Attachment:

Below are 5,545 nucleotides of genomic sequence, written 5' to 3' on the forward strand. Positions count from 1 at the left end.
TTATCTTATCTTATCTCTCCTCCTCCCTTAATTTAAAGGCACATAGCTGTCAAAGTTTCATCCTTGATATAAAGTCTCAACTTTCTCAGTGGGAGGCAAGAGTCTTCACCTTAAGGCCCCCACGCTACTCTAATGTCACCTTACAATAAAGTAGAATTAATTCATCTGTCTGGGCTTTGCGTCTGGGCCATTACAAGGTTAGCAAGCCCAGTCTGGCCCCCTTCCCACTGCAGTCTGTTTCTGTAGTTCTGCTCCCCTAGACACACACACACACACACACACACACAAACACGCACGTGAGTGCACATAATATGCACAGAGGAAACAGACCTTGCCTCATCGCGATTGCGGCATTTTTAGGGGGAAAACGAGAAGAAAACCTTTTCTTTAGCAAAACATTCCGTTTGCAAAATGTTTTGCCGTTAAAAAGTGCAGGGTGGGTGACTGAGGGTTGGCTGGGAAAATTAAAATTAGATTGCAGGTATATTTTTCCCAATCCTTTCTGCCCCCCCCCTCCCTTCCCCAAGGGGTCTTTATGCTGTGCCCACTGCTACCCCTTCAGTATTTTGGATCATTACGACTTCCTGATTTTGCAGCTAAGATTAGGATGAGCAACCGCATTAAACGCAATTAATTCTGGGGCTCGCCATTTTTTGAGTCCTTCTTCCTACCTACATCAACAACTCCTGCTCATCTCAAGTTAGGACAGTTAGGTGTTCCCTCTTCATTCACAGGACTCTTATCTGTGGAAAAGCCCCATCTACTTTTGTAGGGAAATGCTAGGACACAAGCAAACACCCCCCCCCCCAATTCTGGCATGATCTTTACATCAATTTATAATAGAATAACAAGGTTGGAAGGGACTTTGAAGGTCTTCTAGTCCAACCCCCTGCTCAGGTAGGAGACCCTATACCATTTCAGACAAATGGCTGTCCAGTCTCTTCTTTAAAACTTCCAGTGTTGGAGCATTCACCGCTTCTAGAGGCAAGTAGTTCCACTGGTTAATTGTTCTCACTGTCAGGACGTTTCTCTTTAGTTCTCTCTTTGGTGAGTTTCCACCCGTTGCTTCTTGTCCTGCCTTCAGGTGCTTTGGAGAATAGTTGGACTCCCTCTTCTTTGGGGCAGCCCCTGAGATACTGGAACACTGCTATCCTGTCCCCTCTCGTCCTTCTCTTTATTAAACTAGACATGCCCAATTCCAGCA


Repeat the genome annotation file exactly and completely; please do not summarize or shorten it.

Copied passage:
Below are 5,545 nucleotides of genomic sequence, written 5' to 3' on the forward strand. Positions count from 1 at the left end.
TTATCTTATCTTATCTCTCCTCCTCCCTTAATTTAAAGGCACATAGCTGTCAAAGTTTCATCCTTGATATAAAGTCTCAACTTTCTCAGTGGGAGGCAAGAGTCTTCACCTTAAGGCCCCCACGCTACTCTAATGTCACCTTACAATAAAGTAGAATTAATTCATCTGTCTGGGCTTTGCGTCTGGGCCATTACAAGGTTAGCAAGCCCAGTCTGGCCCCCTTCCCACTGCAGTCTGTTTCTGTAGTTCTGCTCCCCTAGACACACACACACACACACACACACACAAACACGCACGTGAGTGCACATAATATGCACAGAGGAAACAGACCTTGCCTCATCGCGATTGCGGCATTTTTAGGGGGAAAACGAGAAGAAAACCTTTTCTTTAGCAAAACATTCCGTTTGCAAAATGTTTTGCCGTTAAAAAGTGCAGGGTGGGTGACTGAGGGTTGGCTGGGAAAATTAAAATTAGATTGCAGGTATATTTTTCCCAATCCTTTCTGCCCCCCCCCTCCCTTCCCCAAGGGGTCTTTATGCTGTGCCCACTGCTACCCCTTCAGTATTTTGGATCATTACGACTTCCTGATTTTGCAGCTAAGATTAGGATGAGCAACCGCATTAAACGCAATTAATTCTGGGGCTCGCCATTTTTTGAGTCCTTCTTCCTACCTACATCAACAACTCCTGCTCATCTCAAGTTAGGACAGTTAGGTGTTCCCTCTTCATTCACAGGACTCTTATCTGTGGAAAAGCCCCATCTACTTTTGTAGGGAAATGCTAGGACACAAGCAAACACCCCCCCCCCCAATTCTGGCATGATCTTTACATCAATTTATAATAGAATAACAAGGTTGGAAGGGACTTTGAAGGTCTTCTAGTCCAACCCCCTGCTCAGGTAGGAGACCCTATACCATTTCAGACAAATGGCTGTCCAGTCTCTTCTTTAAAACTTCCAGTGTTGGAGCATTCACCGCTTCTAGAGGCAAGTAGTTCCACTGGTTAATTGTTCTCACTGTCAGGACGTTTCTCTTTAGTTCTCTCTTTGGTGAGTTTCCACCCGTTGCTTCTTGTCCTGCCTTCAGGTGCTTTGGAGAATAGTTGGACTCCCTCTTCTTTGGGGCAGCCCCTGAGATACTGGAACACTGCTATCCTGTCCCCTCTCGTCCTTCTCTTTATTAAACTAGACATGCCCAATTCCAGCA